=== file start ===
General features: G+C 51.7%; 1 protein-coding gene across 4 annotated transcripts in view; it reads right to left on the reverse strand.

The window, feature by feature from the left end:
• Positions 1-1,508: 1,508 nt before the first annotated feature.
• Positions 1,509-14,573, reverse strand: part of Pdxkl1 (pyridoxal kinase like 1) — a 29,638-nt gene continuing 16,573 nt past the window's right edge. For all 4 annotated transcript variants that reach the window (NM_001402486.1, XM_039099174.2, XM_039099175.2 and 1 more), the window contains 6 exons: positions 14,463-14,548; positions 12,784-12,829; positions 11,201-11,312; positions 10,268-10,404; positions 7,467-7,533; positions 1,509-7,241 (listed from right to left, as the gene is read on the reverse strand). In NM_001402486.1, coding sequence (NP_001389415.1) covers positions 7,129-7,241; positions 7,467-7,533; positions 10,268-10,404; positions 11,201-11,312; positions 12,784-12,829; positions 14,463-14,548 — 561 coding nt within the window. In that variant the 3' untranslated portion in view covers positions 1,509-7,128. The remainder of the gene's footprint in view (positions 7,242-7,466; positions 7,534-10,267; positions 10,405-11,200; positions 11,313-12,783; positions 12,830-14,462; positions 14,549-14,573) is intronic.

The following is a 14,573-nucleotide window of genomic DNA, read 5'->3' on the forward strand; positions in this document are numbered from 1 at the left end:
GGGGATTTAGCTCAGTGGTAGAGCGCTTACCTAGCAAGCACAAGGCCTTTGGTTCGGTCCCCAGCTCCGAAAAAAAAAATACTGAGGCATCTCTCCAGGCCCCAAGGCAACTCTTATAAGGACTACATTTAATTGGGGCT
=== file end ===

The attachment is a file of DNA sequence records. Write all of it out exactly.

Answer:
General features: G+C 51.7%; 1 protein-coding gene across 4 annotated transcripts in view; it reads right to left on the reverse strand.

The window, feature by feature from the left end:
• Positions 1-1,508: 1,508 nt before the first annotated feature.
• Positions 1,509-14,573, reverse strand: part of Pdxkl1 (pyridoxal kinase like 1) — a 29,638-nt gene continuing 16,573 nt past the window's right edge. For all 4 annotated transcript variants that reach the window (NM_001402486.1, XM_039099174.2, XM_039099175.2 and 1 more), the window contains 6 exons: positions 14,463-14,548; positions 12,784-12,829; positions 11,201-11,312; positions 10,268-10,404; positions 7,467-7,533; positions 1,509-7,241 (listed from right to left, as the gene is read on the reverse strand). In NM_001402486.1, coding sequence (NP_001389415.1) covers positions 7,129-7,241; positions 7,467-7,533; positions 10,268-10,404; positions 11,201-11,312; positions 12,784-12,829; positions 14,463-14,548 — 561 coding nt within the window. In that variant the 3' untranslated portion in view covers positions 1,509-7,128. The remainder of the gene's footprint in view (positions 7,242-7,466; positions 7,534-10,267; positions 10,405-11,200; positions 11,313-12,783; positions 12,830-14,462; positions 14,549-14,573) is intronic.

The following is a 14,573-nucleotide window of genomic DNA, read 5'->3' on the forward strand; positions in this document are numbered from 1 at the left end:
GGGGATTTAGCTCAGTGGTAGAGCGCTTACCTAGCAAGCACAAGGCCTTTGGTTCGGTCCCCAGCTCCGAAAAAAAAAATACTGAGGCATCTCTCCAGGCCCCAAGGCAACTCTTATAAGGACTACATTTAATTGGGGCT